Is that funny? Is that a joke? Would the Rabbi need to play a more integral part for this to qualify as joke?
The answer to those questions may seem frivolous, but they are also deadly serious – because, as well as being a joke, it is also completely true (except for the bit about the Rabbi).
We are activists on clergy abuse of power with abuse survivor organisations. And the sex abuser Priest, William Campbell-Taylor (aka “Father William Taylor”), is threatening us with the law because we produced a range of underwear featuring the cleric’s name, while the revered “William Campbell-Taylor is Pants Party” is celebrated by its multiple activists and supporters as a sure win at the forthcoming General Election. This is part of an ongoing cause that ourselves and our friends champion of preventing narcissistic faith leaders like William Campbell-Taylor (aka “Father William Taylor”) from using their religious standing to gain political influence, lie and cheat, charm and manipulate, and trample on little people in the process. This has included activists for abuse survivors challenging William Campbell-Taylor in lawful public protest, having exposed his politician dishonesty, and laughing at William Campbell-Taylor the clergy-cum-politician (the latter being an accountable public official), when in his never-ending political manoeuvres the latter has crossed the ethical line of hurting people, while still using cynical buzzwords like “the Common Good” as ends to justify his unscrupulous means.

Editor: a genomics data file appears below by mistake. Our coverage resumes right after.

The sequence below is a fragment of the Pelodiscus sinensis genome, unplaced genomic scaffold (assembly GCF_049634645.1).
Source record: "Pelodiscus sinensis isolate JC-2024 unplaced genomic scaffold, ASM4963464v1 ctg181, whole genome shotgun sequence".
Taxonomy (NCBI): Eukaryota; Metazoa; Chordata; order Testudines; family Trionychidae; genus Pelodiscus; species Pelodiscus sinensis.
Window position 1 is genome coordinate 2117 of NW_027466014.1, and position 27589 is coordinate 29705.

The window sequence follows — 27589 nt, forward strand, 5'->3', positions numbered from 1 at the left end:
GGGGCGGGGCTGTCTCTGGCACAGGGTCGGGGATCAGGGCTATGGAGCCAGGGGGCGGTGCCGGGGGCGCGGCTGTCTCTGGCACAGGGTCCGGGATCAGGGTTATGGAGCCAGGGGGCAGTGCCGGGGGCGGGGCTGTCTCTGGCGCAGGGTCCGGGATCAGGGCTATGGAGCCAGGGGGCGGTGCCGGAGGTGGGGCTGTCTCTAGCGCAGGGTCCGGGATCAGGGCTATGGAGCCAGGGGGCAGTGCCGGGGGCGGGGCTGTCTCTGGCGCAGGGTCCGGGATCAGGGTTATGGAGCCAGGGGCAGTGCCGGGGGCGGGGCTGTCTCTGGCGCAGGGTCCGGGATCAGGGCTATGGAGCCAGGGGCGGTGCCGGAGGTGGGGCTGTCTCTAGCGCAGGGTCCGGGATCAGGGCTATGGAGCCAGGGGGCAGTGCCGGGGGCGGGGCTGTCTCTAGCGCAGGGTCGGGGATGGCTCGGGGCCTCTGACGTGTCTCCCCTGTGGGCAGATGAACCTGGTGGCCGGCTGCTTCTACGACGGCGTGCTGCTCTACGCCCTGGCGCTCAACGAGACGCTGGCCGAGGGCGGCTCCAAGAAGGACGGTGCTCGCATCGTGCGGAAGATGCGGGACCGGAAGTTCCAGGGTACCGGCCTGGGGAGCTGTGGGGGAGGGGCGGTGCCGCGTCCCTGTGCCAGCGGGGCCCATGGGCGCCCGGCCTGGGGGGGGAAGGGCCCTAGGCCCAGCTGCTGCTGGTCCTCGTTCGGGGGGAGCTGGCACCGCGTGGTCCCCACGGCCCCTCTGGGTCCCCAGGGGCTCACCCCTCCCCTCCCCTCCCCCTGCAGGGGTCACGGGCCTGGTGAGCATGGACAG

In this particular case, the timing of this legal attack is very sinister as it was actioned by William Campbell-Taylor exactly and immediately after a public meeting in Parliament of clergy abuse survivors and legal experts where William Campbell-Taylor’s behaviour was named, and for which William Campbell-Taylor and the Bishop of London had employed a nasty scandal management company to put pressure on the meeting and try to block publication of the film footage on YouTube. The legal bullying by Campbell-Taylor can be interpreted as an attempt to punish a whistleblower who had exposed and alleged misuse of religious power by a manipulative Priest, in a way which – quite independently – we ourselves in Occupy Faith have also witnessed.
As ridiculous as it is, part the legal defence now hinges on proving that producing these pants was an attempt at humour, the natural wit of a fun prankster personality which anyone who knows us and friends personally – including Campbell-Taylor – already knows to be the case. That our protest was a joke aimed at challenging the Priest’s political shenanigans in the public interest. That we were not harassing or defaming William by insinuating that he was literally a set of underwear.
Isaac’s dead now, so he can’t help us out. But perhaps you can. It is very much incumbent upon us all now to declare that we find this funny – indeed, we believe it to be a joke. To declare our objection in the strongest possible terms to the criminalising of humour as a form of dissent and protest. To indicate that William Campbell-Taylor can only be cast as figuratively, rather than literally, pants. The future of cackling depends on it.
Board of Occupy Faith UK
27th February 2015